I am sure a lot of people don't know you can re-size it. Hey wow! It does remember the new size in 2010... well for the session it seems, Nice job. Better still if it was sticky between sessions/databases but hey good improvements! Bruce
I really like the new expression builder. . . I really do not use the domain buolder wizzard anymore, since is not available, however it was a great, great tool back in 1997. I that since you are focusing in new users now, and not too many power users, it will be great to add it all natively to the expression builder. But, i relly liked the new tool. Edwin
Sorry this is a bit off-topic, though it is Access 2010, but how do I run a native Access add-in in Access 2010. The add-in manager can be accessed via the general add-ins manager (along with COM add-ins) as before, but the ribbon access to the add-in manager seems to have disappeared and I cannot see anywhere to run an Access add-in once it is installed.
I've asked this question on the Connect site under Access 2010, but not had any response yet. I can't make sense of the ribbon customizer even though it suggests there is a Database Tools tab, but it isn't visible on my machine. Alan
While I'm very happy to see some significant improvement in Expression Builder, one long standing criticism I have of EB is that it does not consistently show what properties are actually available and what can't be used. For instance, in 2003, Parent property is not listed in the EB for a selected form but it is valid to use Parent in an expression to implicitly reference a parent form containing the form as a subform. OTOH, some properties are available in the list but are not usable or cannot be used in the context. If I can't rely on EB to consistently list what is actually available, it entails more work to guess if a property actually is available.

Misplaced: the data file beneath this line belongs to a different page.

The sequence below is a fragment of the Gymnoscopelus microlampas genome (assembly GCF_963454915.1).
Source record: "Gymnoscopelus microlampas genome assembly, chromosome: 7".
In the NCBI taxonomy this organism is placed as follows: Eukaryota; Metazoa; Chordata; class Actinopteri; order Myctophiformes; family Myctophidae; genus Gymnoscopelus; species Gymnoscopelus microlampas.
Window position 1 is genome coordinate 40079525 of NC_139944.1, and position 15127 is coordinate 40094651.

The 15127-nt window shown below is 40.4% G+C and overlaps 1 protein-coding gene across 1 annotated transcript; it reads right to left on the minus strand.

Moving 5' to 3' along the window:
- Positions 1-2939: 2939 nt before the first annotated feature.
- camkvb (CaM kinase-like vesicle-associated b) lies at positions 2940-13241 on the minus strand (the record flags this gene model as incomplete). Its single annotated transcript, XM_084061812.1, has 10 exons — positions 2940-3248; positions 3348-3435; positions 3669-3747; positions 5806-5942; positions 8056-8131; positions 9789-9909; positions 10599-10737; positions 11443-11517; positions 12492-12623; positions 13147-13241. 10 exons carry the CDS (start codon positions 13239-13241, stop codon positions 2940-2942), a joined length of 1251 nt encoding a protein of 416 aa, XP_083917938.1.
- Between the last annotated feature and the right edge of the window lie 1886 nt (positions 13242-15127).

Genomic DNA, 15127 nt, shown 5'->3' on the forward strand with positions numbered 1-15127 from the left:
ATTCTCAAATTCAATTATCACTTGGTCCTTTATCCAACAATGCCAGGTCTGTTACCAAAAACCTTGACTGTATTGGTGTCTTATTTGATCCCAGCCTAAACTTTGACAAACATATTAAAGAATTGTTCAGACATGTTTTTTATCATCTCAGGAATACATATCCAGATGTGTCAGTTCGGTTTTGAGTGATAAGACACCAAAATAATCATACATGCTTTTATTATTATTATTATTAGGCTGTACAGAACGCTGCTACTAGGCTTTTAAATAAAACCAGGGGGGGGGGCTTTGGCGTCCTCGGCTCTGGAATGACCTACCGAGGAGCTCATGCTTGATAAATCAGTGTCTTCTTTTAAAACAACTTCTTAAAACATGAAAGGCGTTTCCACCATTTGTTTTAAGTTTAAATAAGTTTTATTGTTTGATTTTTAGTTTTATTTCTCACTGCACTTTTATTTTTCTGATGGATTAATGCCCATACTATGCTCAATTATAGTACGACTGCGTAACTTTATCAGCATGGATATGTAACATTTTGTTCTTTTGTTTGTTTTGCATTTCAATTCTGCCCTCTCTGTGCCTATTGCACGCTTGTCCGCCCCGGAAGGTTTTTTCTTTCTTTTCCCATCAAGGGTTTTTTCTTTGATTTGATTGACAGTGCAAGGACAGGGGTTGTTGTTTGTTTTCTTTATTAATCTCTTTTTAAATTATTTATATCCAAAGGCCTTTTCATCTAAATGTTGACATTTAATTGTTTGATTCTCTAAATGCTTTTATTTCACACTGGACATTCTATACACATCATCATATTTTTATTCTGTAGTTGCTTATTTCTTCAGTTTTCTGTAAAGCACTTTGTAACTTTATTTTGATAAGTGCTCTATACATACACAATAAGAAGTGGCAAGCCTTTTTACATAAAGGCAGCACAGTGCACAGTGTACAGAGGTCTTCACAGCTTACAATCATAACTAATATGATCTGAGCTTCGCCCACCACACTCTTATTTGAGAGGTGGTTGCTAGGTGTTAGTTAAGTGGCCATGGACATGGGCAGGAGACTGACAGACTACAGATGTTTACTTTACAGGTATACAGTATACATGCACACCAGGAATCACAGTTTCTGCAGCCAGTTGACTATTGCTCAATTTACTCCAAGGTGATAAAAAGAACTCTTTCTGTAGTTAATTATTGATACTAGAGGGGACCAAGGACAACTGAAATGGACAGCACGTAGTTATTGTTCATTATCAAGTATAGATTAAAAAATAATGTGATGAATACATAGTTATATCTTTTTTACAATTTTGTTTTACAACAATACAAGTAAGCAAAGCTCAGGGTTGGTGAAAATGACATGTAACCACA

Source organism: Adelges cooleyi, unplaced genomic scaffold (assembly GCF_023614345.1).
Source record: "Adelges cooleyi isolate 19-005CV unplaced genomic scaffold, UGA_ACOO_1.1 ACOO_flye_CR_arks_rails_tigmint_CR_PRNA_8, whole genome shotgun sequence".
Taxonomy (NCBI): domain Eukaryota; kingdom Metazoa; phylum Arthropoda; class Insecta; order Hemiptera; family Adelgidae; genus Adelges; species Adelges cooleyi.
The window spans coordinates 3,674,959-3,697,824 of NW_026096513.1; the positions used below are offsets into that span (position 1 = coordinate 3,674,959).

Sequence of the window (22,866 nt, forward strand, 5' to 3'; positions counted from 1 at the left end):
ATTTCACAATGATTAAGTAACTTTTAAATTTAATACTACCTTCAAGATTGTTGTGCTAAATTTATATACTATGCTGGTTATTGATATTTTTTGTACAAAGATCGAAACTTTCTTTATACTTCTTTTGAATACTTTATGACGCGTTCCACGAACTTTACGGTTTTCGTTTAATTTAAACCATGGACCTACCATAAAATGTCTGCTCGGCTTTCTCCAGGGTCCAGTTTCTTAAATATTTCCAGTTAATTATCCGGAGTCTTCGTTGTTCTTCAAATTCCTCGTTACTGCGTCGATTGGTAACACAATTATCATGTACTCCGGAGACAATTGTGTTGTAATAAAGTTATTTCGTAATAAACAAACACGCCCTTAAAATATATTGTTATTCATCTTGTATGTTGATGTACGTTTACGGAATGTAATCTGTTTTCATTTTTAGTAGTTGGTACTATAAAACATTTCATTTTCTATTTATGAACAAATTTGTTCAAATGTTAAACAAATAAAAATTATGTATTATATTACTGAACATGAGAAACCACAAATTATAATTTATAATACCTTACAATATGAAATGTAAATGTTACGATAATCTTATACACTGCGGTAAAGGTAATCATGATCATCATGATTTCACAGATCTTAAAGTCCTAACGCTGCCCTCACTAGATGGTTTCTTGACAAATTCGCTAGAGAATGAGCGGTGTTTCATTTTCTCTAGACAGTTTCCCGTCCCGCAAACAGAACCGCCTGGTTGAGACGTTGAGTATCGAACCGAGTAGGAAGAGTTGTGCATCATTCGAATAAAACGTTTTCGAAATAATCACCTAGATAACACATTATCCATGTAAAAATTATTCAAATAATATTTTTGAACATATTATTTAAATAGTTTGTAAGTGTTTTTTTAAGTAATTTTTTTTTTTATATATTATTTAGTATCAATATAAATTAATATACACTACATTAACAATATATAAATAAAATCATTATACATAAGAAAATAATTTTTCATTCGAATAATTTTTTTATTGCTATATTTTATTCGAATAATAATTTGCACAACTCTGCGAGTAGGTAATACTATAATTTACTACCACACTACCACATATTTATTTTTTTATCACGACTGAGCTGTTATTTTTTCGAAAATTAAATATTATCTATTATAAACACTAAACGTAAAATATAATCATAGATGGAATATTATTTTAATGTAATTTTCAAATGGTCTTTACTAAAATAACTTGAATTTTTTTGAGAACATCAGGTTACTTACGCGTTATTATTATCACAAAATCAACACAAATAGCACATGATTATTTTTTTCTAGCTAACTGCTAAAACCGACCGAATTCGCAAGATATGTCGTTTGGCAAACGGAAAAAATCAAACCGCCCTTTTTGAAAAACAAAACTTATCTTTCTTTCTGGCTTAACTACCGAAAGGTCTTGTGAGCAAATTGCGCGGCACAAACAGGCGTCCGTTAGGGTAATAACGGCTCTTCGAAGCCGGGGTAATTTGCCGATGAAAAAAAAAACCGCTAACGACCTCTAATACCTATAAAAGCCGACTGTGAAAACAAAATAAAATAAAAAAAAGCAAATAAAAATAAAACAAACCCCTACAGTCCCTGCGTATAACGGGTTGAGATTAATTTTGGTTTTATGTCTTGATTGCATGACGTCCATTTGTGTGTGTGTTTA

@Alan Cossey: What's the Connect site?
The Connect site is a site that Technical Preview testers can use. I got a reply to my post there about add-ins to the effect that MS know of the ribbon problem whereby it does not give access to add-in stuff. While they sort it out, I'll need to access that stuff via the Quick Access Toolbar. Presumably that goes for anything else that is missing from the current ribbons, e.g. the Linked Table Manager.
What I don't understand: why is the Query Grid still not updated? The part that needs most space (tables & queries), is the smallest, whereas the part that contains the fields needs endless rows where I need only a few (in case of criteria) - I always (!) have to resize the top half to get a better view of tables in there, stretching them, so I don't have to scroll down within each table. Arrrrggggggg!!! Another great addition would be a fast query editor - I create a SQL string in code, pick it up from the Immediate pane (after I stopped the code execution) and then paste it into a new query to view the results - it now takes 7 (?) clicks to view it as a regular query? There should be a much faster way to get this done. Why not some context menu option in VBE: 'SQL to Query' (once in debug mode, stepping through your procedure)?